On 10/05/12 21:36, Jim Klimov wrote:
2012-10-05 11:17, Tiernan OToole wrote:
Also, as a follow up question, but slightly unrelated, when it comes to
the ZFS Send, i could use SSH to do the send, directly to the machine...
Or i could upload the compressed, and possibly encrypted dump to the
server... Which, for resume-ability and speed, would be suggested? And
if i where to go with an upload option, any suggestions on what i should
As for this, the answer depends on network bandwidth, reliability,
and snapshot file size - ultimately, on the probability and retry
cost of an error during transmission.

Many posters on the list strongly object to using files as storage
for snapshot streams, because in reliability this is (may be) worse
than a single-disk pool and bitrot on it - a single-bit error in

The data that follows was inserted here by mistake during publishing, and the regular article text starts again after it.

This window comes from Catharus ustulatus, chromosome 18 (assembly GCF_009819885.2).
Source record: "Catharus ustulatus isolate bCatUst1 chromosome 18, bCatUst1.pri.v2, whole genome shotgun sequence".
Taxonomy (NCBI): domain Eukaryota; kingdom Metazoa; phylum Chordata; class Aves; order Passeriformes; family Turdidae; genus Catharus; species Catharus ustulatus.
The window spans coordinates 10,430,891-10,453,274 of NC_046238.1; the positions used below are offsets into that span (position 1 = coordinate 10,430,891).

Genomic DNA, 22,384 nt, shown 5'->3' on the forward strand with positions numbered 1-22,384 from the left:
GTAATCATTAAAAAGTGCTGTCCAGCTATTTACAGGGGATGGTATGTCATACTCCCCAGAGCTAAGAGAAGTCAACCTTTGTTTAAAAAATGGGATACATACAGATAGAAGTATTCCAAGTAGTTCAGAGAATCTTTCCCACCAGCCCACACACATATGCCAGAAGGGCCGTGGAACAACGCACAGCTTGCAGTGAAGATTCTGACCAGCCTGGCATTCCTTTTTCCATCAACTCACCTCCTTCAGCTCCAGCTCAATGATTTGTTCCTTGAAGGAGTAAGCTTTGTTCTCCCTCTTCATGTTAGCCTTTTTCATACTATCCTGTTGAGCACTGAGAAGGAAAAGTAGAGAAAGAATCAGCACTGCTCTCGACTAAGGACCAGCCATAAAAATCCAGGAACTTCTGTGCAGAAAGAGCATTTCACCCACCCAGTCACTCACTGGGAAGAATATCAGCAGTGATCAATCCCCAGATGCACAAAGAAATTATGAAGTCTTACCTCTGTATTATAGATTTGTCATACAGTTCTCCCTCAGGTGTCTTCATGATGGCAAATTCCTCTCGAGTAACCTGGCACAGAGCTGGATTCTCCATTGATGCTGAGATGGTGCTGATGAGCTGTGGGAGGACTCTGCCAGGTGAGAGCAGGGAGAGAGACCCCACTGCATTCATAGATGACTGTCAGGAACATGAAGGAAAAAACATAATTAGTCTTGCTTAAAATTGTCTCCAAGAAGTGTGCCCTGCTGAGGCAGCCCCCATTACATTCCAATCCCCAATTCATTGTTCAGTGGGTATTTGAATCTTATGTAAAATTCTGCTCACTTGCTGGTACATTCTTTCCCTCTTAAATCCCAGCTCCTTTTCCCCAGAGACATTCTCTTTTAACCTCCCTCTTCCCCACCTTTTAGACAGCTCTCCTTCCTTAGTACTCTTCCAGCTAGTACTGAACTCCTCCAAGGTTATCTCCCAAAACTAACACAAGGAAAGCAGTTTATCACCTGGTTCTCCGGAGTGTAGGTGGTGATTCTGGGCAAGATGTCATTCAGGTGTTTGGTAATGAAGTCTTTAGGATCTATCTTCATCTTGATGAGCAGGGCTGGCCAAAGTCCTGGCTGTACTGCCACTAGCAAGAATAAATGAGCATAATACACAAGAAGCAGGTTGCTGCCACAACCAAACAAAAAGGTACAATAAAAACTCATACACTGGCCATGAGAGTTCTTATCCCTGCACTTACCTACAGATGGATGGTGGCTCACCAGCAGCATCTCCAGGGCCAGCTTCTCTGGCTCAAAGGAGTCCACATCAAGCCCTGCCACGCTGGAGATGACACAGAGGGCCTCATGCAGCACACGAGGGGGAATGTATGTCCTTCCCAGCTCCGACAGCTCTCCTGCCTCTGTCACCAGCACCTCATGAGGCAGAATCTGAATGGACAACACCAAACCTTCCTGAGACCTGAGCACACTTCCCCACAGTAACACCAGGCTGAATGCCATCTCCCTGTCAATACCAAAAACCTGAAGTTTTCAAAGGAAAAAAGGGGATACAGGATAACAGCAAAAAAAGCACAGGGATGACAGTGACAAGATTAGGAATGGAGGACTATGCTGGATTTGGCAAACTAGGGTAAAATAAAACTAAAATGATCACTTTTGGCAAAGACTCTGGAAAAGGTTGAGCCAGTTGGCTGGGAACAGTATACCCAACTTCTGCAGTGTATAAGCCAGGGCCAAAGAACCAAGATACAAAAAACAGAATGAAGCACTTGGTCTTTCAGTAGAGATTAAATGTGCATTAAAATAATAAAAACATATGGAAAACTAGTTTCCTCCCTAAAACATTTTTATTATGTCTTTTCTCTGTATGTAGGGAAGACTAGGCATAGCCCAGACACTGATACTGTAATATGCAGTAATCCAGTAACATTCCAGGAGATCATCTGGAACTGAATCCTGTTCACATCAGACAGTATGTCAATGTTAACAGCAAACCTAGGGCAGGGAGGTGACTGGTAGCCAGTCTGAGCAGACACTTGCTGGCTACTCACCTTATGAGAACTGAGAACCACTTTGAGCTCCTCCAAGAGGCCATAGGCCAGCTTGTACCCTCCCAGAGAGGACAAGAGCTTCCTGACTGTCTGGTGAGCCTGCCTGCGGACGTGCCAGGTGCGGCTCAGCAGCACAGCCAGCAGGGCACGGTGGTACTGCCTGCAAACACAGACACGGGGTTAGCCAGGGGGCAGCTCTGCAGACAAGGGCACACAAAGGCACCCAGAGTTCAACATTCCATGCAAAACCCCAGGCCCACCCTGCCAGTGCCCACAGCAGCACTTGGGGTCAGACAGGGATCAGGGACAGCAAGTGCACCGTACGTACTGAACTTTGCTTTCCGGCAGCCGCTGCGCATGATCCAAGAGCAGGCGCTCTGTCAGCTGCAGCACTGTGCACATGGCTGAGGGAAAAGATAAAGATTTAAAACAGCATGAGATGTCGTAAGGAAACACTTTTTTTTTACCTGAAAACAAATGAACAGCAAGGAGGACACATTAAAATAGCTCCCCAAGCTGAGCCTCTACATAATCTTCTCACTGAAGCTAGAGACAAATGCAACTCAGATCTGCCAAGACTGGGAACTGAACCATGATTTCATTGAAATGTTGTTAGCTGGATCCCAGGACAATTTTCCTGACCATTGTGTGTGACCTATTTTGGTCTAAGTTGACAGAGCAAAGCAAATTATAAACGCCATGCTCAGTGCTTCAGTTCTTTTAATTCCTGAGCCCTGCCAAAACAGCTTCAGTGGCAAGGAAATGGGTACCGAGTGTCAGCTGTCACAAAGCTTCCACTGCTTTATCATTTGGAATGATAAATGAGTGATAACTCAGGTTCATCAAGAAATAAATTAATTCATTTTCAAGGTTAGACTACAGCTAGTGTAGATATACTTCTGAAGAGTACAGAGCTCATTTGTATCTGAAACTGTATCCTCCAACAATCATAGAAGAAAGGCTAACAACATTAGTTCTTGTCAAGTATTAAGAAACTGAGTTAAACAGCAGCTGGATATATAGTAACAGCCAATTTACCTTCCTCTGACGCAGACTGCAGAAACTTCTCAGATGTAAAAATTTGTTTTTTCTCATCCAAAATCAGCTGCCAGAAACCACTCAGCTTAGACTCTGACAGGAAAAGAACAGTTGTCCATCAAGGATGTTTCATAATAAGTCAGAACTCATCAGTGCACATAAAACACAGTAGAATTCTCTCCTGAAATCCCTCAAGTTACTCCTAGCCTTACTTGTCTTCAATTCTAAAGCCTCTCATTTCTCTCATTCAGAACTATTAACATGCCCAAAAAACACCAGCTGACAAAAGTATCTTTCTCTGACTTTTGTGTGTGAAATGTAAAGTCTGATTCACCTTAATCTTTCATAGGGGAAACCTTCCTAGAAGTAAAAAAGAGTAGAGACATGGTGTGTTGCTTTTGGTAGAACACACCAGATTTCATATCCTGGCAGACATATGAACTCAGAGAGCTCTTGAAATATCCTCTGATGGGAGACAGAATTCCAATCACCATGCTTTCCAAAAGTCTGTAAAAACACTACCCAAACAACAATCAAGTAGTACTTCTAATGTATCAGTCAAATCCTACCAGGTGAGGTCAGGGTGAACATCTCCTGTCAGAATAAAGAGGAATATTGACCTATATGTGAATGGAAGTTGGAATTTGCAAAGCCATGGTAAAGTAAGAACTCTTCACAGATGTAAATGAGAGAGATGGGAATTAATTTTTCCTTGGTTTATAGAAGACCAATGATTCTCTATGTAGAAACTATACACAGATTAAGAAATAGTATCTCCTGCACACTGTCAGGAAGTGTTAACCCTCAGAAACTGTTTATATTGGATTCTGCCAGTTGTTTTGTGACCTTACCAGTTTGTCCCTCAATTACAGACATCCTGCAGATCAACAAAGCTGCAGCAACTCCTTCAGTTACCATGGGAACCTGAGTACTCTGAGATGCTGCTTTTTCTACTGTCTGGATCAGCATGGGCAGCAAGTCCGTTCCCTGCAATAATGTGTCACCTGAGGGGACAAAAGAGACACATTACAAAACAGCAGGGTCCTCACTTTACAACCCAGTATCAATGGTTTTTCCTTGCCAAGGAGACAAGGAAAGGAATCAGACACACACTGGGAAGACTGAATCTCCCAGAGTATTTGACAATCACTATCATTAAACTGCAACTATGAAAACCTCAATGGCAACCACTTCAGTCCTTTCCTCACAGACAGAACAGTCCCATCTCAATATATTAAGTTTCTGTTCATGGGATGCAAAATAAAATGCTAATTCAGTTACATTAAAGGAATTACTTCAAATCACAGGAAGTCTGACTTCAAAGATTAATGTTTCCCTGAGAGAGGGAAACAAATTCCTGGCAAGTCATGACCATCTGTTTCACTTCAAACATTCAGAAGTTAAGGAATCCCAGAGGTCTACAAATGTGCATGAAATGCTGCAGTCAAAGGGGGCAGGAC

a snapshot file can render it and all newer snapshots invalid and

Still, given enough scratch space on the sending and receiving sides
and a bad (slow, glitchy) network in-between, I did go with compressed
files of zfs-send streams (perhaps making recursion myself and using
smaller files of one snapshot each - YMMV). For compression on multiCPU
senders I can strongly suggest "pigz --fast $filename" (I did have
problems in pigz-1.7.1 compressing several files with one command,
maybe that's fixed now). If you're tight on space/transfer size more
than on CPU, you can try other parallel algos - pbzip2, p7zip, etc.
Likewise, you can also pass the file into an encryptor of your choice.

I do have to suffer a slow, glitchy WAN to a remote server and rather than send stream files, I broke the data on the remote server into a more fine grained set of filesystems than I would do normally. In this case, I made the directories under what would have been the leaf filesystems filesystems themselves.

By spreading the data over more filesystems, the individual incremental sends are smaller, so there is less data to resend if the link burps during a transfer.

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